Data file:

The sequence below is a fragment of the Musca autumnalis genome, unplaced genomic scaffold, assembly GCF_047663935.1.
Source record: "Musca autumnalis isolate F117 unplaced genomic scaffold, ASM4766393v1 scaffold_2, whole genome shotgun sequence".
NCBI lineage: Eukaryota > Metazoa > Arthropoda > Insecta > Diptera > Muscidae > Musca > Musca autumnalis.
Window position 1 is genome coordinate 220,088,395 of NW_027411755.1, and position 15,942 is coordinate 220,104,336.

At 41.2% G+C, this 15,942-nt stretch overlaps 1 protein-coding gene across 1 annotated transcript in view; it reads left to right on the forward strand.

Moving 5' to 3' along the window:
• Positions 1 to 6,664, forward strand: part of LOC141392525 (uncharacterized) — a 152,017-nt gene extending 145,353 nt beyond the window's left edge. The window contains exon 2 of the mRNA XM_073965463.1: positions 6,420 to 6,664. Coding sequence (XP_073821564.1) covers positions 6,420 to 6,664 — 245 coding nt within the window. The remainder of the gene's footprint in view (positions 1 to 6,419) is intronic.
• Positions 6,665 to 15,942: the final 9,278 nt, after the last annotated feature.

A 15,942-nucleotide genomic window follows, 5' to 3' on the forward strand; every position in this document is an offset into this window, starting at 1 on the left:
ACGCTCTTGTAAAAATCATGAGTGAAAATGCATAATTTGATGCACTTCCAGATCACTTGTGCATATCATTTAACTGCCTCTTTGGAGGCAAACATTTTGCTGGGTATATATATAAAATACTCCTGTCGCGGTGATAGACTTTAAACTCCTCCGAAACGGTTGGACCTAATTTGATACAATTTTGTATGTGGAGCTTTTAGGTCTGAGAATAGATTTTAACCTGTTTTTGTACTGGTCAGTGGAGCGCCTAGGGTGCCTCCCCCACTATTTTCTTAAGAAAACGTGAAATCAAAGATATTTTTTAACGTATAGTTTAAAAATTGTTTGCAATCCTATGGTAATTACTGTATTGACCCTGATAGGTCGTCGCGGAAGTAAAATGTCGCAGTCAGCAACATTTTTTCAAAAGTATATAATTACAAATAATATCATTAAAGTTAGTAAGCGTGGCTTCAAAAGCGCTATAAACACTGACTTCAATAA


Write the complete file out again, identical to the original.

The sequence below is a fragment of the Musca autumnalis genome, unplaced genomic scaffold, assembly GCF_047663935.1.
Source record: "Musca autumnalis isolate F117 unplaced genomic scaffold, ASM4766393v1 scaffold_2, whole genome shotgun sequence".
NCBI lineage: Eukaryota > Metazoa > Arthropoda > Insecta > Diptera > Muscidae > Musca > Musca autumnalis.
Window position 1 is genome coordinate 220,088,395 of NW_027411755.1, and position 15,942 is coordinate 220,104,336.

At 41.2% G+C, this 15,942-nt stretch overlaps 1 protein-coding gene across 1 annotated transcript in view; it reads left to right on the forward strand.

Moving 5' to 3' along the window:
• Positions 1 to 6,664, forward strand: part of LOC141392525 (uncharacterized) — a 152,017-nt gene extending 145,353 nt beyond the window's left edge. The window contains exon 2 of the mRNA XM_073965463.1: positions 6,420 to 6,664. Coding sequence (XP_073821564.1) covers positions 6,420 to 6,664 — 245 coding nt within the window. The remainder of the gene's footprint in view (positions 1 to 6,419) is intronic.
• Positions 6,665 to 15,942: the final 9,278 nt, after the last annotated feature.

A 15,942-nucleotide genomic window follows, 5' to 3' on the forward strand; every position in this document is an offset into this window, starting at 1 on the left:
ACGCTCTTGTAAAAATCATGAGTGAAAATGCATAATTTGATGCACTTCCAGATCACTTGTGCATATCATTTAACTGCCTCTTTGGAGGCAAACATTTTGCTGGGTATATATATAAAATACTCCTGTCGCGGTGATAGACTTTAAACTCCTCCGAAACGGTTGGACCTAATTTGATACAATTTTGTATGTGGAGCTTTTAGGTCTGAGAATAGATTTTAACCTGTTTTTGTACTGGTCAGTGGAGCGCCTAGGGTGCCTCCCCCACTATTTTCTTAAGAAAACGTGAAATCAAAGATATTTTTTAACGTATAGTTTAAAAATTGTTTGCAATCCTATGGTAATTACTGTATTGACCCTGATAGGTCGTCGCGGAAGTAAAATGTCGCAGTCAGCAACATTTTTTCAAAAGTATATAATTACAAATAATATCATTAAAGTTAGTAAGCGTGGCTTCAAAAGCGCTATAAACACTGACTTCAATAA